Joaquin has pretty much made a career out of playing character parts that Bruce Dern of 30 years ago, Crispin Glover of 20 years ago, or Michael Shannon of today might play. He is intense and strange, excelling, as one critic put it, in films that depict “exquisite isolation.” In this film, for which he lost 15 pounds, he looks emaciated, like Christian Bale in “The Mechanic.” He claims it helped him with his weirdly artistic dance moves to be lighter on his feet. Arthur (Phoenix) laughs inappropriately and compulsively and may suffer from pseudobulbar affect disorder (or any of a series of ailments often related to traumatic brain injury and/or schizophrenia). It is off-putting and uncomfortable; he even carries a small card explaining his condition to strangers, much like the deaf have used.

The tour-de-force part of Arthur Fleck is eerily reminiscent of Travis Bickle in 1976’s “Taxi Driver.” This part also builds on Heath Ledger’s Oscar-winning turn as the Joker in “The Dark Knight Rises” and gives us a back story for Joker that is different from the ones in other “Batman” films. Oscar history could repeat itself with a gold statuette for Joaquin, but the film, itself, does not seem Oscar-worthy, to me.

Joaquin has been acting since the early eighties. Many of his best performances have utilized his personal projection of a sense of strange intensity. I remember seeing him on David Letterman’s show on February 11th, 2009, when he claimed he was giving up acting for good to become a rapper. He acted weird, strange and was monosyllabic. Letterman played off that, as he used to do when Crispin Glover came on the show and acted like a World Class Weirdo. (Remember the kicking sequence with Glover on the show?)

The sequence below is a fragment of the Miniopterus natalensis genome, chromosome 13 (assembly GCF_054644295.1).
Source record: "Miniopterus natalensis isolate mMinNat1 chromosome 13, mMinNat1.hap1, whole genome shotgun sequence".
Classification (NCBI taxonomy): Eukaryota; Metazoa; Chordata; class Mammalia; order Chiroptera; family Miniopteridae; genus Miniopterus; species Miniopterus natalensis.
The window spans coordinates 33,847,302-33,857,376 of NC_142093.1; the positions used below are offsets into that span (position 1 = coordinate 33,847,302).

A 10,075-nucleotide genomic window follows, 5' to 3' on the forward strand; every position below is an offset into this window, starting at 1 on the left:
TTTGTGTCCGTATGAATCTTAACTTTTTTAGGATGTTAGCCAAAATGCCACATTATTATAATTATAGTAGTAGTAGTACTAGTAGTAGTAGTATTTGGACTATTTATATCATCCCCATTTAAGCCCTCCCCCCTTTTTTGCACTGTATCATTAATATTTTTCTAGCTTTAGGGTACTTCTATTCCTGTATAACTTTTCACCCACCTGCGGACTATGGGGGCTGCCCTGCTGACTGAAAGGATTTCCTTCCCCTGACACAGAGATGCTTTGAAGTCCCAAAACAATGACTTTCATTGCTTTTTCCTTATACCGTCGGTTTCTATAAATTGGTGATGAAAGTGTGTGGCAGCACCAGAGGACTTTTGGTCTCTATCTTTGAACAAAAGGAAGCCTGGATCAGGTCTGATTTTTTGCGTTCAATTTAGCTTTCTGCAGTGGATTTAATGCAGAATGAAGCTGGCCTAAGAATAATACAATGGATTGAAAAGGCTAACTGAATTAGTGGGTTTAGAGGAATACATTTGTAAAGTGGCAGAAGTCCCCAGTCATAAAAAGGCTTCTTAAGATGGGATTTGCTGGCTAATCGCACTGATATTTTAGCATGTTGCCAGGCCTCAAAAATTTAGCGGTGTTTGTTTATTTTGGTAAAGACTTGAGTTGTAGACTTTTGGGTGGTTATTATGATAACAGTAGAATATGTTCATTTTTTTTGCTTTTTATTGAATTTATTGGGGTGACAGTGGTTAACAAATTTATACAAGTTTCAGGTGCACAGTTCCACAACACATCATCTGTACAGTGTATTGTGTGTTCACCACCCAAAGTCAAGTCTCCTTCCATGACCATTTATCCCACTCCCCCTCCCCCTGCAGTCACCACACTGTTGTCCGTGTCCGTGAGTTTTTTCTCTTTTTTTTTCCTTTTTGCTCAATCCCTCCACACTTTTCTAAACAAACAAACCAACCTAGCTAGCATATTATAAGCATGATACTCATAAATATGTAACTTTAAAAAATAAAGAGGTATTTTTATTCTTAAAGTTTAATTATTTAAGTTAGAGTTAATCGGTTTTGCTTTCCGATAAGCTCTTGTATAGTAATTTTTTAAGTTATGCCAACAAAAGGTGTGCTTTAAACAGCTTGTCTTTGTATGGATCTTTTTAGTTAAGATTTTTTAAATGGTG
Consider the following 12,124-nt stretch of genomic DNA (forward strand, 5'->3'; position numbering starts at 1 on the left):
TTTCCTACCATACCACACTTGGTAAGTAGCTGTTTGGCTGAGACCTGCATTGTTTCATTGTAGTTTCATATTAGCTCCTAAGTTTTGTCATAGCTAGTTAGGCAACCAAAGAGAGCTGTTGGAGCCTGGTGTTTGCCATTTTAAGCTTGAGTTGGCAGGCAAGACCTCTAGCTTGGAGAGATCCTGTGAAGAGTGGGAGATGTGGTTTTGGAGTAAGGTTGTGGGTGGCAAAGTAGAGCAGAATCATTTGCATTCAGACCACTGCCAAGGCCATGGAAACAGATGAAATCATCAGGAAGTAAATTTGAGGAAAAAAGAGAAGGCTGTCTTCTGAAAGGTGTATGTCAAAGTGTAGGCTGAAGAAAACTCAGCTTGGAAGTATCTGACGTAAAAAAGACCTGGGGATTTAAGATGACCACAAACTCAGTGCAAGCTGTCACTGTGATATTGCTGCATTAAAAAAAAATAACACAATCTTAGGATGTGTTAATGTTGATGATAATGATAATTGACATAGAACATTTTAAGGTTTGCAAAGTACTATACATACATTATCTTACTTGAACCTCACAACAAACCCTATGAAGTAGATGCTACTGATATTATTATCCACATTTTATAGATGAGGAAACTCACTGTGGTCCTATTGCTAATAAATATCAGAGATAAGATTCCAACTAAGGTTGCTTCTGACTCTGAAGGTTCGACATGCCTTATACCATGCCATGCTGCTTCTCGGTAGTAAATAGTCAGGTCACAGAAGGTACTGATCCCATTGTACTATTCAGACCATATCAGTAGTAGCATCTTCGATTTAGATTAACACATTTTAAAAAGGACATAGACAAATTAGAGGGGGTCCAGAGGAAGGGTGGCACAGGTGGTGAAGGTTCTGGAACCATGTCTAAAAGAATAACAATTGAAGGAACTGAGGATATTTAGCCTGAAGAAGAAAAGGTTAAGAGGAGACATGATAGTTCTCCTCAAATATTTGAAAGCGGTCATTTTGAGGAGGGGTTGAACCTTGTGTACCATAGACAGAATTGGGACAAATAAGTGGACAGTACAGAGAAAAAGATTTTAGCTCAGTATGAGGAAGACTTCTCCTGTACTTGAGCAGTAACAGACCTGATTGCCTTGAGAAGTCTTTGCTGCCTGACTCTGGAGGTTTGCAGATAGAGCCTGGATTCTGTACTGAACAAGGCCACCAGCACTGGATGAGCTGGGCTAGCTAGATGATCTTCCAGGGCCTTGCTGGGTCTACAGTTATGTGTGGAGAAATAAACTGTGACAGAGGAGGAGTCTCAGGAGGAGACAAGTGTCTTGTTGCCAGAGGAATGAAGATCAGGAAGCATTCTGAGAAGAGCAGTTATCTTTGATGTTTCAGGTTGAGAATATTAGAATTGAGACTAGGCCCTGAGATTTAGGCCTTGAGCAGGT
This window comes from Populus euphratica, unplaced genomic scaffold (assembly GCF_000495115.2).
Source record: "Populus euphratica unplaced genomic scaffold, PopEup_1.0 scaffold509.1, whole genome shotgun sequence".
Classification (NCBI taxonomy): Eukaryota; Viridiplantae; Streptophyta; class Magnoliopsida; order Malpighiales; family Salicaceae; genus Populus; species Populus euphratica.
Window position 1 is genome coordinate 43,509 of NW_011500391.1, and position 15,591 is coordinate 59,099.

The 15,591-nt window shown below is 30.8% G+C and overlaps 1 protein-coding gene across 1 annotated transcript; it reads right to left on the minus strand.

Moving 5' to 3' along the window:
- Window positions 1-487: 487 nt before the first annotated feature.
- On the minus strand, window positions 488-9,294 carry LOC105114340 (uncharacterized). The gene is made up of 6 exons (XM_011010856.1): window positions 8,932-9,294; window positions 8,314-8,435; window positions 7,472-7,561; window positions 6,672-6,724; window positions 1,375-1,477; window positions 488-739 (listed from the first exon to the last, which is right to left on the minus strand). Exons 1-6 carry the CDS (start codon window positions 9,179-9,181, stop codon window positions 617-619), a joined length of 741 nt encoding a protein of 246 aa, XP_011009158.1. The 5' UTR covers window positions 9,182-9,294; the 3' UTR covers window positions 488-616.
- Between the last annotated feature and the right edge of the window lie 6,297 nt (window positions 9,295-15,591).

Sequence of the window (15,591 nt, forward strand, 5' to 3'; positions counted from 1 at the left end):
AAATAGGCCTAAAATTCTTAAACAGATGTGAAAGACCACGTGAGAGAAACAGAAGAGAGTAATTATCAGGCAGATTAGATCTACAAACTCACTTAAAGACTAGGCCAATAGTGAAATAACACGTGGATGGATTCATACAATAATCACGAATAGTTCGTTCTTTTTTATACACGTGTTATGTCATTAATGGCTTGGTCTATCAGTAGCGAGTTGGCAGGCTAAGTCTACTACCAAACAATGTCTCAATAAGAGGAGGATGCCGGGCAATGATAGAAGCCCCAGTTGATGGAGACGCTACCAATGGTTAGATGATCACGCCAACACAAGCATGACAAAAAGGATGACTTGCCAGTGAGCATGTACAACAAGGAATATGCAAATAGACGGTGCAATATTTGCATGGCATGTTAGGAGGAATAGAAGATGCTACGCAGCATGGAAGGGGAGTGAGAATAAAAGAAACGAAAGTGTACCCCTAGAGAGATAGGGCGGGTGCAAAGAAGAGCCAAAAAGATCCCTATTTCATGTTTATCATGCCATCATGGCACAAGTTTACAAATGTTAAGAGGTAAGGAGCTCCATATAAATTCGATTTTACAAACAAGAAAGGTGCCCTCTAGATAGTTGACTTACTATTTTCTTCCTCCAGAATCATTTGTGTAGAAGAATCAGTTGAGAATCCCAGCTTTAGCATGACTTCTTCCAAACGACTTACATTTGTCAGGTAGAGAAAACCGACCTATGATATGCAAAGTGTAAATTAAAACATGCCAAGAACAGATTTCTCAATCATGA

At the time, Joaquin was making the movie “I’m Still Here” with his then brother-in-law (Casey Affleck). As it turned out, they thought it would be a good promotional stunt to have Joaquin claim he was quitting acting to become a rapper. Later, on September 22, 2010, Joaquin returned to Letterman’s “Tonight” show to admit that he was actually not finished with acting. Each time, Phoenix came across as supremely weird, strange, and intense. He’s supposed to be engaged to frequent co-star Mara Rooney now, so perhaps both of those television appearances were just good examples of his acting ability.